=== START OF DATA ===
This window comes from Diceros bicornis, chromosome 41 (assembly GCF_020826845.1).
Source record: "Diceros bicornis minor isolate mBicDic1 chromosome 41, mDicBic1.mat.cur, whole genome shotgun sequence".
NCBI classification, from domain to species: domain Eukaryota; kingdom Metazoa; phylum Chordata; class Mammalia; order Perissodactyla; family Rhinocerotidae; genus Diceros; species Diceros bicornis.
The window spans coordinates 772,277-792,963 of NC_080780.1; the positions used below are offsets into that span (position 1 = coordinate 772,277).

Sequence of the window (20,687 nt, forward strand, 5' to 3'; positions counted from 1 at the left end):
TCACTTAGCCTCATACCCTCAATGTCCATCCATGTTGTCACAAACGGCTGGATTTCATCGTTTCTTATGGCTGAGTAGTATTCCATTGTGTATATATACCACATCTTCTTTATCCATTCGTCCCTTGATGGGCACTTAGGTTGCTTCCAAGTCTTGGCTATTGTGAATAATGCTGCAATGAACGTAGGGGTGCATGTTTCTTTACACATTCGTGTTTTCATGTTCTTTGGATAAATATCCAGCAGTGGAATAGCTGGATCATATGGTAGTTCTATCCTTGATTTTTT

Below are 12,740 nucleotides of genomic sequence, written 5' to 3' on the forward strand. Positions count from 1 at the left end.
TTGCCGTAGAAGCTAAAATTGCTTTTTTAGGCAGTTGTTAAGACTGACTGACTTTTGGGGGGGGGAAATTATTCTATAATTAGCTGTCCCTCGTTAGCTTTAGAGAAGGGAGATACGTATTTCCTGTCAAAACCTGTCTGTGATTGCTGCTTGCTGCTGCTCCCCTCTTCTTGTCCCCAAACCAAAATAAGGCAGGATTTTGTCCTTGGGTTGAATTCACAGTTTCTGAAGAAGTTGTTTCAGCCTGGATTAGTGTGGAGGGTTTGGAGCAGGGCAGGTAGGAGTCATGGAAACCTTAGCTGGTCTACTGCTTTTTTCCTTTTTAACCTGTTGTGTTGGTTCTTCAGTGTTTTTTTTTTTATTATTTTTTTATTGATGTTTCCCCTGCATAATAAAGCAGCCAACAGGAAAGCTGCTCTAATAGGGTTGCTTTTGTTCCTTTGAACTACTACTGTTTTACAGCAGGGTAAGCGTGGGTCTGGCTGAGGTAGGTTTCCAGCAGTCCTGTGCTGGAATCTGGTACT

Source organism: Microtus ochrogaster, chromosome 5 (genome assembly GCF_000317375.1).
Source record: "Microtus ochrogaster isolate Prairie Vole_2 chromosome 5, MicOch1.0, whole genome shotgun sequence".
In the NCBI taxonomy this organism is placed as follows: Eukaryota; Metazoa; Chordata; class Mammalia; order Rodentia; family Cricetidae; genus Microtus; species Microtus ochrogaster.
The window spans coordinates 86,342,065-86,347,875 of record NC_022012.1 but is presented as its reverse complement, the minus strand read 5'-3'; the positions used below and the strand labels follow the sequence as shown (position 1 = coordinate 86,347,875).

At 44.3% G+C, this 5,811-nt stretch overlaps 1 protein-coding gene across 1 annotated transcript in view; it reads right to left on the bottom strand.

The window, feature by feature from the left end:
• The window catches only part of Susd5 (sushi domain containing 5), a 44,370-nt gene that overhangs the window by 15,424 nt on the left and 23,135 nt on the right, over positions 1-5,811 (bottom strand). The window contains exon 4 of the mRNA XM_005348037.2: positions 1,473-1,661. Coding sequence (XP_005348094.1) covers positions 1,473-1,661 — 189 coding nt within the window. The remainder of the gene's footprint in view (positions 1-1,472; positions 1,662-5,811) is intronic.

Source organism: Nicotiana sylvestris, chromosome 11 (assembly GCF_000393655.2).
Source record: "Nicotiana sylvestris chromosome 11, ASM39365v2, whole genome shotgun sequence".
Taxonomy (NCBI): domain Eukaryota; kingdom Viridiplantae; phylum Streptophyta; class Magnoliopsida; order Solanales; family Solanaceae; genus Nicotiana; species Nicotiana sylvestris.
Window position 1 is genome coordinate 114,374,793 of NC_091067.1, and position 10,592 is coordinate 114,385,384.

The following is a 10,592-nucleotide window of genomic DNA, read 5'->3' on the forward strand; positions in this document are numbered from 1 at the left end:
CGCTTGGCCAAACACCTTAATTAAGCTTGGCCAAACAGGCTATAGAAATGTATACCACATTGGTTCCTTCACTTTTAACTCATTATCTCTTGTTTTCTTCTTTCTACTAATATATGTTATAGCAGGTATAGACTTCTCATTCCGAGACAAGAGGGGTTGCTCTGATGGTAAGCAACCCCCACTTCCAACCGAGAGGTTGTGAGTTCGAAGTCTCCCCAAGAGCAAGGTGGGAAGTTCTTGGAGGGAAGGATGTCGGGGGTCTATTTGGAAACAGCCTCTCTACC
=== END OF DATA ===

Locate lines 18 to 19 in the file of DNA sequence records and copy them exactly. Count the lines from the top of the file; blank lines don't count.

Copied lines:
Taxonomy (NCBI): domain Eukaryota; kingdom Viridiplantae; phylum Streptophyta; class Magnoliopsida; order Solanales; family Solanaceae; genus Nicotiana; species Nicotiana sylvestris.
Window position 1 is genome coordinate 114,374,793 of NC_091067.1, and position 10,592 is coordinate 114,385,384.